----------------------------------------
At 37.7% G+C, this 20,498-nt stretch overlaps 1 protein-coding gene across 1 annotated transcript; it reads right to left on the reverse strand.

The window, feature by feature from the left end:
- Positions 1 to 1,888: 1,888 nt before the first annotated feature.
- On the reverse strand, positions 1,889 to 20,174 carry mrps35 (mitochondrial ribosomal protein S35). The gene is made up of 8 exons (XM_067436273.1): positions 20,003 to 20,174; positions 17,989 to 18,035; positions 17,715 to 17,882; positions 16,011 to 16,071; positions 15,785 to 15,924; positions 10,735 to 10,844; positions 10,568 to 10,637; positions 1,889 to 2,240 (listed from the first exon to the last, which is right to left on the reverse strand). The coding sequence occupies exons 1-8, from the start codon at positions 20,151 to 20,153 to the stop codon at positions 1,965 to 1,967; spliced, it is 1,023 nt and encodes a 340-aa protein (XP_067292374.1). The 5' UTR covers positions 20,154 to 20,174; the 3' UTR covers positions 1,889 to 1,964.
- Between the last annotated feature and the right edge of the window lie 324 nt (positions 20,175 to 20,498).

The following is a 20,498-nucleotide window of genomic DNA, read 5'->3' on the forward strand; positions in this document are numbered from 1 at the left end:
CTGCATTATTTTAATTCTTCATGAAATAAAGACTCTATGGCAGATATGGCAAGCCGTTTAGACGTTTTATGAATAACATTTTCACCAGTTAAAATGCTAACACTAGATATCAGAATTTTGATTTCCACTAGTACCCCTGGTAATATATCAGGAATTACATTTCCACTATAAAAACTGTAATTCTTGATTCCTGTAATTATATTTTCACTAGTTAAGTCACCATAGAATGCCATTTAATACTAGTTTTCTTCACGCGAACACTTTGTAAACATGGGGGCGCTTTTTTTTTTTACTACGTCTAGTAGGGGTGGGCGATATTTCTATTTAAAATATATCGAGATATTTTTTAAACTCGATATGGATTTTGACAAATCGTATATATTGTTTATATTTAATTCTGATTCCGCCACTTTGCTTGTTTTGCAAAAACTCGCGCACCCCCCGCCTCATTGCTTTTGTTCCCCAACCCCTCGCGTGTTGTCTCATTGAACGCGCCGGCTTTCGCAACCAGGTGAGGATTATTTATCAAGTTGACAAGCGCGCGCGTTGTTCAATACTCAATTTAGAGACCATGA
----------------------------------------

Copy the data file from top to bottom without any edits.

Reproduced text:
At 37.7% G+C, this 20,498-nt stretch overlaps 1 protein-coding gene across 1 annotated transcript; it reads right to left on the reverse strand.

The window, feature by feature from the left end:
- Positions 1 to 1,888: 1,888 nt before the first annotated feature.
- On the reverse strand, positions 1,889 to 20,174 carry mrps35 (mitochondrial ribosomal protein S35). The gene is made up of 8 exons (XM_067436273.1): positions 20,003 to 20,174; positions 17,989 to 18,035; positions 17,715 to 17,882; positions 16,011 to 16,071; positions 15,785 to 15,924; positions 10,735 to 10,844; positions 10,568 to 10,637; positions 1,889 to 2,240 (listed from the first exon to the last, which is right to left on the reverse strand). The coding sequence occupies exons 1-8, from the start codon at positions 20,151 to 20,153 to the stop codon at positions 1,965 to 1,967; spliced, it is 1,023 nt and encodes a 340-aa protein (XP_067292374.1). The 5' UTR covers positions 20,154 to 20,174; the 3' UTR covers positions 1,889 to 1,964.
- Between the last annotated feature and the right edge of the window lie 324 nt (positions 20,175 to 20,498).

The following is a 20,498-nucleotide window of genomic DNA, read 5'->3' on the forward strand; positions in this document are numbered from 1 at the left end:
CTGCATTATTTTAATTCTTCATGAAATAAAGACTCTATGGCAGATATGGCAAGCCGTTTAGACGTTTTATGAATAACATTTTCACCAGTTAAAATGCTAACACTAGATATCAGAATTTTGATTTCCACTAGTACCCCTGGTAATATATCAGGAATTACATTTCCACTATAAAAACTGTAATTCTTGATTCCTGTAATTATATTTTCACTAGTTAAGTCACCATAGAATGCCATTTAATACTAGTTTTCTTCACGCGAACACTTTGTAAACATGGGGGCGCTTTTTTTTTTTACTACGTCTAGTAGGGGTGGGCGATATTTCTATTTAAAATATATCGAGATATTTTTTAAACTCGATATGGATTTTGACAAATCGTATATATTGTTTATATTTAATTCTGATTCCGCCACTTTGCTTGTTTTGCAAAAACTCGCGCACCCCCCGCCTCATTGCTTTTGTTCCCCAACCCCTCGCGTGTTGTCTCATTGAACGCGCCGGCTTTCGCAACCAGGTGAGGATTATTTATCAAGTTGACAAGCGCGCGCGTTGTTCAATACTCAATTTAGAGACCATGA